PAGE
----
Predictions and plans outstripping action on Mobile BI
However, since Dresner’s 2010 proclamation, the rise of Mobile BI has been modest rather than meteoric. While IDG Connect’s Global Tablet Ownership report suggests, based on a sample of 3124 respondents, that over 94% of professionals will use a tablet for work purposes by the conclusion of 2013, Mobile BI penetration rates tell a markedly different story.
Forrester Research’s recent Forrsights BI/Big Data Survey interviewed 603 BI users. It found that only 10% of respondents had either “moved some BI applications to mobile platforms” (9%) or “only used BI on mobile platforms” (1%). So it appears that Mobile BI has less than a 10% penetration rate among organizations already utilizing BI technologies. It’s hardly pick-your-jaw-up-off-the-group-and-hold-onto-your-hat performance. Further, 38% of Forrester survey participants were “not considering BI applications on mobile platforms.”
So does this mean that Mobile BI is useless? Not at all. While recent figures suggest that it’s struggling for real traction amidst the hype, research does indicate that it has the potential to address one of the biggest persistent problems in the BI industry – user adoption.
Mobile BI can boost lackluster BI adoption rates
Rates of BI adoption have been a consistent talking point within the BI industry. Numerous research firms estimate adoption rates to languish anywhere between eight and 28% of potential users. However, it’s likely that increased Mobile BI penetration rates will help address this persistent problem – according to BI Scorecard founder, and author of the 2012 Successful BI Survey, Cindi Howson.
“Only a minority of companies have deployed Mobile BI, but for the ones who are successful, the adoption rate is at 39%,” commented Howson in relation to her 2012 Successful BI Survey. “That’s about 15% higher than the industry average. I think it will be the technology that helps BI become more mainstream and impactful.”
In fact, a study of 277 analytics-enabled organizations, conducted by analyst firm Aberdeen Group, uncovered an even stronger correlation between Mobile BI usage and overall BI penetration rates. The report, entitled Mobile BI: Actionable Intelligence for the Agile Enterprise, found that employee usage of company BI systems doubled with the introduction of Mobile BI.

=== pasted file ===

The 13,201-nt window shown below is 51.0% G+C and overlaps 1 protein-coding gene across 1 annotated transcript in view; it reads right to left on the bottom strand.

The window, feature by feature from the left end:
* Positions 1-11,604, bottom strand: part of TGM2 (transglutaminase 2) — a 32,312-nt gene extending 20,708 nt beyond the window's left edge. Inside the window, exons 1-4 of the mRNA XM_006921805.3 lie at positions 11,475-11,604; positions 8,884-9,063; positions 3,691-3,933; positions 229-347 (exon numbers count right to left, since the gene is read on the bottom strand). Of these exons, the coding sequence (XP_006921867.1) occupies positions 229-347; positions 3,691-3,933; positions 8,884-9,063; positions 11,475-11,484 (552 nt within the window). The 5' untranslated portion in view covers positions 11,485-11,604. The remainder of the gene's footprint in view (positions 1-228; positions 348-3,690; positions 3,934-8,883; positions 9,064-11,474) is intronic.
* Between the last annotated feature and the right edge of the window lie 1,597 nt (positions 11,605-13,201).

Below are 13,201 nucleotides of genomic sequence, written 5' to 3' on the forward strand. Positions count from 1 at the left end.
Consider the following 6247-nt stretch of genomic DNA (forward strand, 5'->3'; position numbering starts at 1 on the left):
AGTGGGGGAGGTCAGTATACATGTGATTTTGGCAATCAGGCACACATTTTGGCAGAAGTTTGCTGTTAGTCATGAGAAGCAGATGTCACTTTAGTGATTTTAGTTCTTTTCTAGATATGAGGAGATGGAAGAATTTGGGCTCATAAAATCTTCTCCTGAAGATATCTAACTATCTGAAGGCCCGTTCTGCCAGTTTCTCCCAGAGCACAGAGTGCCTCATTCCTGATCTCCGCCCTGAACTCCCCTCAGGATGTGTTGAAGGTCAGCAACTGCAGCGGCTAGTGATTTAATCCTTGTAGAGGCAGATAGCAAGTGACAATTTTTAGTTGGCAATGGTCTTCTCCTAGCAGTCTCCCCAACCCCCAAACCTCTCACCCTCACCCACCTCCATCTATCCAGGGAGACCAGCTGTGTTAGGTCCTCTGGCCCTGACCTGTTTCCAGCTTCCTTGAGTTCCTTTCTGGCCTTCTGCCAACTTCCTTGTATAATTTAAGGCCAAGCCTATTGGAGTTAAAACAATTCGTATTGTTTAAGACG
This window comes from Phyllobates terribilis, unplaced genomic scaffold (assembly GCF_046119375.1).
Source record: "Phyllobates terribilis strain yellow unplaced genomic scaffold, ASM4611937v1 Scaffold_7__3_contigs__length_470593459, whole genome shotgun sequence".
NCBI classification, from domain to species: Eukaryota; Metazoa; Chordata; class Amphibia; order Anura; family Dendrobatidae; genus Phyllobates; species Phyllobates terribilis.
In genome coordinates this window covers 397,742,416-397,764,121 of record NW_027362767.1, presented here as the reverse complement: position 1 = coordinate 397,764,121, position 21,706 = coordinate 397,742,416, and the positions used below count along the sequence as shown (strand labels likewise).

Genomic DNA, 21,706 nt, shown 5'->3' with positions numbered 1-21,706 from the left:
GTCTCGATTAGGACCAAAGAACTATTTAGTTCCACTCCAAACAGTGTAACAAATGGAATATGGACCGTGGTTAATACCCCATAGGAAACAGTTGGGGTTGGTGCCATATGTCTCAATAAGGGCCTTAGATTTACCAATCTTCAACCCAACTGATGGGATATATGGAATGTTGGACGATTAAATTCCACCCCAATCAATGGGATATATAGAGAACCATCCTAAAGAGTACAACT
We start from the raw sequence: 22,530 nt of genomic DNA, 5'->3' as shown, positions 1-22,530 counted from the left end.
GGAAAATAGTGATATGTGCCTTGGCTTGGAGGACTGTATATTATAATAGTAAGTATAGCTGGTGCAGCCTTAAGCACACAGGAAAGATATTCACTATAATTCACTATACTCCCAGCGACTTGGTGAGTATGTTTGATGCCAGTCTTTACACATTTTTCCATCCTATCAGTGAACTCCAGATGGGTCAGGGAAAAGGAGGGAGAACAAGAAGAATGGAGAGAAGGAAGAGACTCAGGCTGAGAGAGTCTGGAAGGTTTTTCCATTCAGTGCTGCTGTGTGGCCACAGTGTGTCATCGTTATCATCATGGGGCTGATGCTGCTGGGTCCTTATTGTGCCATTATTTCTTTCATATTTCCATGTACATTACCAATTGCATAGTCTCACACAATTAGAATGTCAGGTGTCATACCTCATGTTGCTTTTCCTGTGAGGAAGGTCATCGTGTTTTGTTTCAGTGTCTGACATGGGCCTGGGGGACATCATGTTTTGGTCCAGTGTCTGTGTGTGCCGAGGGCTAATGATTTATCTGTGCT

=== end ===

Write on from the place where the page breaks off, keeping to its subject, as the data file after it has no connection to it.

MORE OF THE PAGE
Clearly the ability to receive BI content via mobile devices can reduce an organizations’ time-to-action and be immensely valuable to the success of its overall analytics program. So what do we need to do, as an industry, to entice organizations to invest in Mobile BI and realize those benefits?
Mobile report authoring
We believe the answer is simple. Offer a seamless user experience and true device independence. That is, allow users to do on mobile devices what they can already do via their core BI application – conduct ad-hoc analysis.
Yellowfin will introduce the ability to author reports via any mobile device as part of its latest BI platform, Yellowfin 7. This will empower users to create new reports, explore data and discover fresh insights anywhere and anytime – all via the mobile device of their choice.
Delivered through a sleek UI for effortless navigation, Yellowfin 7 is not only about to make mobile content creation possible, but incredibly easy.
Register for the Webinar launch of Yellowfin 7 to witness the unveiling first-hand. REGISTER NOW >
We’re confident that this latest development will help bridge the gap between Mobile BI plans and deployment, and assist mobile reporting and analytics to legitimately assume its rightful superhero status.